Thermal oxidizers are pollution-control units designed to prevent process-generated volatile organic compounds (VOCs) from entering the environment. Different technologies offer tradeoffs among initial cost, operating expense, complexity, emissions, fuel efficiency and destruction efficiency. This one-page reference provides information on selecting thermal oxidizers.
Thermal oxidizer designs vary widely, but can be generally split into three main categories: direct-fired, regenerative and catalytic. A thermal oxidizer sustains the proper conditions for oxidization of the combustible materials in three ways: by maintaining an operating temperature sufficiently above the autoignition point of the gas, by providing enough time for combustion and by introducing excess oxygen to complete the oxidation reactions.
Direct-fired thermal oxidizers
Direct-fired thermal oxidizers use a burner to heat a chamber to proper oxidation temperatures for the required destruction efficiency. The chamber must be designed to maintain an adequate residence time and provide sufficient velocity for turbulent mixing. If the process gas has sufficient heat content, it can be used as the fuel gas for the burner. Otherwise, supplemental fuel is required. A recuperative thermal oxidizer is a variation that incorporates heat recovery. Direct-fired thermal oxidizers offer high destruction efficiencies (up to 99.99%) and can provide low NOx and CO emissions.
Regenerative thermal oxidizers are used for applications where the combustible concentration is below 3% of the lower explosivity limit. This type employs ceramic media to capture heat from oxidation to reach thermal efficiencies of up to 98%. Thermal energy is retained by the ceramic media and is then used to heat and oxidize the process gas as it enters.
To accomplish this, the system uses multiple beds and alternates the inlet and outlet of the oxidation chamber. A two-bed system would cycle about every two minutes, allowing heat to be captured by the ceramic media on the outlet and heating the process gas from residual heat in the inlet bed. Once the system cycles, the direction of flow is reversed, allowing the temperature to be regenerated on the beds. Regenerative thermal oxidizers can operate on little to no fuel and achieve 98.5% destruction efficiency with low NOx and CO emissions, even with lean process gases. Adding a purge step to the cycle requires an additional bed, but increases destruction efficiency to 99.5%.
Catalytic thermal oxidizers
A catalytic thermal oxidizer utilizes a catalytic bed to promote oxidation, lowering the temperature required to oxidize the process gas. Due to the lower temperature, a catalytic thermal oxidizer uses less fuel than a direct-fired model and can even be designed to be self-sustaining through the use of a heat exchanger to pre-heat the process gas. This type of system is limited by the combustible concentration of the process gas and is limited to components that will not poison the catalyst. For the correct applications, a catalytic thermal oxidizer can offer high destruction efficiency and low NOx and CO emissions.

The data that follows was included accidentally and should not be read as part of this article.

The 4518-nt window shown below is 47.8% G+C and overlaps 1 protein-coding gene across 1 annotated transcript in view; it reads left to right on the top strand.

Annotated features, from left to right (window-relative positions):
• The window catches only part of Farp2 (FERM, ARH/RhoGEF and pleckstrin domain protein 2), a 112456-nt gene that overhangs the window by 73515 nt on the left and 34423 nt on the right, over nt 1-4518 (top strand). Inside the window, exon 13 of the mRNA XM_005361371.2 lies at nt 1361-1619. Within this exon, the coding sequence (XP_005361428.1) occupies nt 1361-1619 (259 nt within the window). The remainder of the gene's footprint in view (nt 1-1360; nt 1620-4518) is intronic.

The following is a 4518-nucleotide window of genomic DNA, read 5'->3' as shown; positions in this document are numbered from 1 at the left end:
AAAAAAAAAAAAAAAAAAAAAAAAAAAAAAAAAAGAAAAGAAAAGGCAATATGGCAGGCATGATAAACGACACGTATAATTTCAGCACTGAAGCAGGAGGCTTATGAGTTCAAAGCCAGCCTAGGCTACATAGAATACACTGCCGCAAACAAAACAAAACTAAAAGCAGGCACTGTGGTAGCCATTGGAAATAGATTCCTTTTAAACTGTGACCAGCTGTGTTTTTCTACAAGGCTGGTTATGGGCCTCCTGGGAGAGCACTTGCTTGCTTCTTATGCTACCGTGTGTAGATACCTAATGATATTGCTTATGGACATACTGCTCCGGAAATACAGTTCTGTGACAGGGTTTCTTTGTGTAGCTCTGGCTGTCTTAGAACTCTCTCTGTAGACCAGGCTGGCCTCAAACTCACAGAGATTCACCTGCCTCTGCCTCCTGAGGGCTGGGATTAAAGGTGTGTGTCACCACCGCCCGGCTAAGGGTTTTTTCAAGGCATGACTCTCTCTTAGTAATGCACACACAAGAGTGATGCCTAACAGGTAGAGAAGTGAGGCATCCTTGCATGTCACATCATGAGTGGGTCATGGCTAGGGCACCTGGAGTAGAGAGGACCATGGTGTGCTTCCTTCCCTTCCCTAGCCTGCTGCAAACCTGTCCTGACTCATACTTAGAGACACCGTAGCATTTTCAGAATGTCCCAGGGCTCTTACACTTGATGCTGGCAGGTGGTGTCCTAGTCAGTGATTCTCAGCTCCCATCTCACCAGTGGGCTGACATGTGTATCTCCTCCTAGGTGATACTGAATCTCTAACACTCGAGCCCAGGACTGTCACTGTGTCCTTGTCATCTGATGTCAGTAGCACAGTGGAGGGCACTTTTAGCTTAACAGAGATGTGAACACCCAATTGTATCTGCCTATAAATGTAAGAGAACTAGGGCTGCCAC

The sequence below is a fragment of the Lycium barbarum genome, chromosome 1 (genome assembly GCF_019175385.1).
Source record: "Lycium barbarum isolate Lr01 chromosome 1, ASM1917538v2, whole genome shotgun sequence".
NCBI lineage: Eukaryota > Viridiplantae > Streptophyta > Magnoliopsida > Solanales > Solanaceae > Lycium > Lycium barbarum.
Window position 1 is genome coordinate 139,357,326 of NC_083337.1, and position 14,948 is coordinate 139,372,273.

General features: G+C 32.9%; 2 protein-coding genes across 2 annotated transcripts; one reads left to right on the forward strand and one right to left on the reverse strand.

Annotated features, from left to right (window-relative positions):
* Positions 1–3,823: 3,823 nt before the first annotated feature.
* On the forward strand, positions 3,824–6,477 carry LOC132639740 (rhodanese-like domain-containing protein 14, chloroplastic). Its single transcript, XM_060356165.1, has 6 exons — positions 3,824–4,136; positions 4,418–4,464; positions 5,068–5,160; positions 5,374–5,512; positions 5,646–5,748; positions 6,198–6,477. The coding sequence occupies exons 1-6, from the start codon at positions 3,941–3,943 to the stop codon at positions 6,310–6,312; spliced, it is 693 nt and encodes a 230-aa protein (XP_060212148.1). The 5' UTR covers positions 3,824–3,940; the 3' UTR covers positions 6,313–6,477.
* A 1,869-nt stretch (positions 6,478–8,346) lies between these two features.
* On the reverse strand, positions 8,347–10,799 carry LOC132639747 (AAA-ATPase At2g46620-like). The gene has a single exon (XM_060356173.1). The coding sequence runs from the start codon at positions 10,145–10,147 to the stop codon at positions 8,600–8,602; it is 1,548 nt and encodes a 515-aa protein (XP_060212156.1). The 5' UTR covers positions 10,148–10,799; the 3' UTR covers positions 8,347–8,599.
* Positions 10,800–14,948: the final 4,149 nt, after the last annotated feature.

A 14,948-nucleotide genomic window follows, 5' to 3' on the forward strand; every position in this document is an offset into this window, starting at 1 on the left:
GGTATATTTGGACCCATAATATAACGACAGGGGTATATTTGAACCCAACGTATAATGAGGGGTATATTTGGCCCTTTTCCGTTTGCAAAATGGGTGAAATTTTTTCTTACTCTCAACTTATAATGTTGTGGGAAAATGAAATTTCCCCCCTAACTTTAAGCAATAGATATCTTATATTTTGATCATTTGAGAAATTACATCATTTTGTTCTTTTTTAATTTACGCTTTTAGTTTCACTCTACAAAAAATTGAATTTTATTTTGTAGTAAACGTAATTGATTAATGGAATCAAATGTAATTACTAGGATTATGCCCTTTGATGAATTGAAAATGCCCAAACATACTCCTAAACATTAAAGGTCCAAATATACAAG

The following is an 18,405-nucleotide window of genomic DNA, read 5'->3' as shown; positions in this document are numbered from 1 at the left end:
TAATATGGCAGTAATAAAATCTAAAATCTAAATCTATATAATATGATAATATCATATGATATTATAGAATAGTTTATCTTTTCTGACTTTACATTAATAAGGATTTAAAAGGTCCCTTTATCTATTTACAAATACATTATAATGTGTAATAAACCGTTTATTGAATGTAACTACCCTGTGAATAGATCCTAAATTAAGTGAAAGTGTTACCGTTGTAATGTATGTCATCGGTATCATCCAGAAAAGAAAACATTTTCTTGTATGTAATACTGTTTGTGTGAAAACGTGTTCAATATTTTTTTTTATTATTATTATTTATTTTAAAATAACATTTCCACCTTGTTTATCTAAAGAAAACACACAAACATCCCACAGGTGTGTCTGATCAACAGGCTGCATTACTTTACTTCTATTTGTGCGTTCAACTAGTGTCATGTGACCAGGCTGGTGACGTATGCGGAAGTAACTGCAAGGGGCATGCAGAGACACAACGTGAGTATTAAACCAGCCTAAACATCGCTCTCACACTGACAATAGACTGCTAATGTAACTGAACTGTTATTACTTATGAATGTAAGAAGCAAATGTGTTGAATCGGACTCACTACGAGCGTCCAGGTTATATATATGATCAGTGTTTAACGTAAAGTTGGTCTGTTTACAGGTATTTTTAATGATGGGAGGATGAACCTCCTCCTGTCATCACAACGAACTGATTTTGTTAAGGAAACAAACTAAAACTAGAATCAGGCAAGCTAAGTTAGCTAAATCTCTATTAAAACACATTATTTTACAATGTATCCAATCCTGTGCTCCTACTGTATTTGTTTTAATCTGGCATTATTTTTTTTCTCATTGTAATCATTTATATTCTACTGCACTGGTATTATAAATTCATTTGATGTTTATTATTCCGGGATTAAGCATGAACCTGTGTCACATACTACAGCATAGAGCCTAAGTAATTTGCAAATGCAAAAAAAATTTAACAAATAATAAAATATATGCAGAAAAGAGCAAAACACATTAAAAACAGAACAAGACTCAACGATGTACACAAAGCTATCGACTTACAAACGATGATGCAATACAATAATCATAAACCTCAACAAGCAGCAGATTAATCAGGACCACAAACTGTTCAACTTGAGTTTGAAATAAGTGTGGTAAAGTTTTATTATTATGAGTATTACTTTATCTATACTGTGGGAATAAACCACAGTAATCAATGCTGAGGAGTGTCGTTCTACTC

When selecting a combustion system, emissions and destruction efficiency have become the primary criteria. In general, the decision factors should prioritize process-gas composition, followed by emissions, and then fuel efficiency and capital costs.
Handling challenging components. Corrosive components, such as H2S and halogenated chemicals, demand systems capable of safely disposing of them. Once concentrations of any of these compounds reaches a certain level, typically the safest and most effective way to destroy them is through specially designed direct-fired thermal oxidizers. Catalytic thermal oxidizers and regenerative thermal oxidizers are not suitable, because they are too sensitive to the presence of these chemicals.
Destruction efficiency. A simple enclosed combustor (flare) will achieve about 98% destruction efficiency. Up to 99.5% destruction efficiency can be achieved with a temperature-controlled combustor, a regenerative thermal oxidizer or a catalytic thermal oxidizer. Above that, a direct-fired thermal oxidizer or an ultra-low-emissions combustor is required.
NOx emissions. Although they offer great destruction efficiency, direct-fired thermal oxidizers do not improve much over simpler combustors in NOx generation. Several low-NOx burner designs can improve NOx emissions for direct-fired thermal oxidizers. Ammonia-injection systems can lower NOx, but can be expensive. Regenerative and catalytic thermal oxidizers offer lower NOx emissions.
Fuel efficiency. Regenerative thermal oxidizers offer the best fuel efficiencies, recovering up to 98% of thermal energy. These systems are ideal for low-concentration and high-flowrate applications. Catalytic thermal oxidizers can also operate at high thermal efficiencies by incorporating heat exchangers to pre-heat the process gas before it passes through the catalyst. Recuperative thermal oxidizers can be used to pre-heat process gas to raise fuel efficiency, or to recover heat for use in another part of the plant.
Editor’s note: This “Facts at your Fingertips” is based on material from Vij, A.D., Enclosed Combustion Equipment and Technology, Chem. Eng., January 2018, pp. 46–49.